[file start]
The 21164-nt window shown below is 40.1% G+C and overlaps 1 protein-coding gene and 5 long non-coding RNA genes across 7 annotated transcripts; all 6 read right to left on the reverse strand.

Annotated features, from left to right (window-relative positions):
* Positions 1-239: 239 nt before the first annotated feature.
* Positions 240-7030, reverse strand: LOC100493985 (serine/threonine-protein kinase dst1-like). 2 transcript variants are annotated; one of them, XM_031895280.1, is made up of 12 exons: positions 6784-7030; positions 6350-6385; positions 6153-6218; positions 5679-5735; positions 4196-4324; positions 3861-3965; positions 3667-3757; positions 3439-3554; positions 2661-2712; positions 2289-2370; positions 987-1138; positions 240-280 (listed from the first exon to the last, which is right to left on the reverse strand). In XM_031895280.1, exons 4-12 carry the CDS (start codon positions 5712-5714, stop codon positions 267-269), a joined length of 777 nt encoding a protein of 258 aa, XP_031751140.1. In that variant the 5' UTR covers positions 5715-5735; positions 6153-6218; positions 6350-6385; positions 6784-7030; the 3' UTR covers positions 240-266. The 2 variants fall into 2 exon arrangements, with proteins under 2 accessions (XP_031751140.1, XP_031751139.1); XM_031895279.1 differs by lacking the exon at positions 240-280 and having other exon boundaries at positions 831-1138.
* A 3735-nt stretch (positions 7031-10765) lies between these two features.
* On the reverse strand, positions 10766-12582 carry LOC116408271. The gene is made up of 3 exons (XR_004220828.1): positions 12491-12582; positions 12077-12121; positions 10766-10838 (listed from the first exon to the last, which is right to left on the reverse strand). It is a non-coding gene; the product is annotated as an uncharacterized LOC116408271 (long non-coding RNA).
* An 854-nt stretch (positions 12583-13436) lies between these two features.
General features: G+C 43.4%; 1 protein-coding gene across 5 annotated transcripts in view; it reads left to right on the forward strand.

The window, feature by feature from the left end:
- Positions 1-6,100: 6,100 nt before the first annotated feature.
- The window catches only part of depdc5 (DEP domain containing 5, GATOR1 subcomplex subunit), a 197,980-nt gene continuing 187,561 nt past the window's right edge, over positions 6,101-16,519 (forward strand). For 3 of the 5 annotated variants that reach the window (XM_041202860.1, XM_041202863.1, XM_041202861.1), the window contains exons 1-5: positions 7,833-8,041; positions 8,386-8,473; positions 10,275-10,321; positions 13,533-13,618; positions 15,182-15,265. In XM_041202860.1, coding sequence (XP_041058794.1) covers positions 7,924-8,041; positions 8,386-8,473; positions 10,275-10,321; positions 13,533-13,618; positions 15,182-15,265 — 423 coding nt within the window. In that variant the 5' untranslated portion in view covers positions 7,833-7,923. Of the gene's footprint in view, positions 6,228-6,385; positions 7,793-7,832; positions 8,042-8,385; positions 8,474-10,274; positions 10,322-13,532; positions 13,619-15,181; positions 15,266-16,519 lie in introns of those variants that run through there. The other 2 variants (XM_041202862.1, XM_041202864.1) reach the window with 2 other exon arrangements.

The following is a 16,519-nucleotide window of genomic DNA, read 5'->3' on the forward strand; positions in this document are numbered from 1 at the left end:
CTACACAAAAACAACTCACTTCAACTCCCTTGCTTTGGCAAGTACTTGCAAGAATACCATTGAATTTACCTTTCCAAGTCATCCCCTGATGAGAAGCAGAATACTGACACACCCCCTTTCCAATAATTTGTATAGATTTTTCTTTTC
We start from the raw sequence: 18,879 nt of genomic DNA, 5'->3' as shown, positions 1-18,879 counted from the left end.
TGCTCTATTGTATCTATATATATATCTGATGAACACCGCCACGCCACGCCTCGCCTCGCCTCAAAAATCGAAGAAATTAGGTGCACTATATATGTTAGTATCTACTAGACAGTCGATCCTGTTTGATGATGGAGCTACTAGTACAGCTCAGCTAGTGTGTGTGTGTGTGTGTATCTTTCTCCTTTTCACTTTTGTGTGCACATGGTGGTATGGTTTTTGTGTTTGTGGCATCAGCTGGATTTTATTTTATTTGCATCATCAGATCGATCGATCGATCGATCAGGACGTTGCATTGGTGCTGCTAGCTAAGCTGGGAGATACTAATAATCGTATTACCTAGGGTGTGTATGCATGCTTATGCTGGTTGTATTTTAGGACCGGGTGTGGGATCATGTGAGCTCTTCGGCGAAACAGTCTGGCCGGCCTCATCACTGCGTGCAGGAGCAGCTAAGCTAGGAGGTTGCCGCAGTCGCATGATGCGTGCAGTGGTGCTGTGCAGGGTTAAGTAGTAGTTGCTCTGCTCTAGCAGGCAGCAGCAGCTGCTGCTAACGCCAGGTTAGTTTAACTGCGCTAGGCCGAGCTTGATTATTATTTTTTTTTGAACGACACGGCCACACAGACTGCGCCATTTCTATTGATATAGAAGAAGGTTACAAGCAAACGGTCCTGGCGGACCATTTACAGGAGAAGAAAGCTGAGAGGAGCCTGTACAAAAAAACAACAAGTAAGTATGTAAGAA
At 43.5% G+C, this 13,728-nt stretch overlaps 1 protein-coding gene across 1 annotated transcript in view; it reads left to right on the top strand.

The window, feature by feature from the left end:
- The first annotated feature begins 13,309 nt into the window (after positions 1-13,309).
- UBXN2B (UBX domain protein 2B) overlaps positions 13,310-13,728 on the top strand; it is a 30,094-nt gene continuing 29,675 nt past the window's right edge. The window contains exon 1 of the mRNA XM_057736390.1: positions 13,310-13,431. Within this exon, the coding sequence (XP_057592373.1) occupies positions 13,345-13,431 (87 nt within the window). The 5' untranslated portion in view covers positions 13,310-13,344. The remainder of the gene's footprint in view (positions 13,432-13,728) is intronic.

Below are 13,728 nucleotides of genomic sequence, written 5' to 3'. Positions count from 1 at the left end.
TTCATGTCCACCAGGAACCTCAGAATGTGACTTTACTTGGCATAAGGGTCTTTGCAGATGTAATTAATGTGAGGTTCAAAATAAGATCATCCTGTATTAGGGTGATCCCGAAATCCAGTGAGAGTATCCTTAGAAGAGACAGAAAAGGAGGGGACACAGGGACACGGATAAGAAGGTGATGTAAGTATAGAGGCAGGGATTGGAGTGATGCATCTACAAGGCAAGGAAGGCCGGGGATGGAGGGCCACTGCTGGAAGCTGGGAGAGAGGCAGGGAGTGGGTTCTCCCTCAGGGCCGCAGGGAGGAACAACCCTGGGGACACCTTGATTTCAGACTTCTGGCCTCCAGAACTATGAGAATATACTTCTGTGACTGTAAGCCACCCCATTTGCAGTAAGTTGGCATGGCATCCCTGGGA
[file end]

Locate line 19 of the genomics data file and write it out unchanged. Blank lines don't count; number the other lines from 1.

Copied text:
- UBXN2B (UBX domain protein 2B) overlaps positions 13,310-13,728 on the top strand; it is a 30,094-nt gene continuing 29,675 nt past the window's right edge. The window contains exon 1 of the mRNA XM_057736390.1: positions 13,310-13,431. Within this exon, the coding sequence (XP_057592373.1) occupies positions 13,345-13,431 (87 nt within the window). The 5' untranslated portion in view covers positions 13,310-13,344. The remainder of the gene's footprint in view (positions 13,432-13,728) is intronic.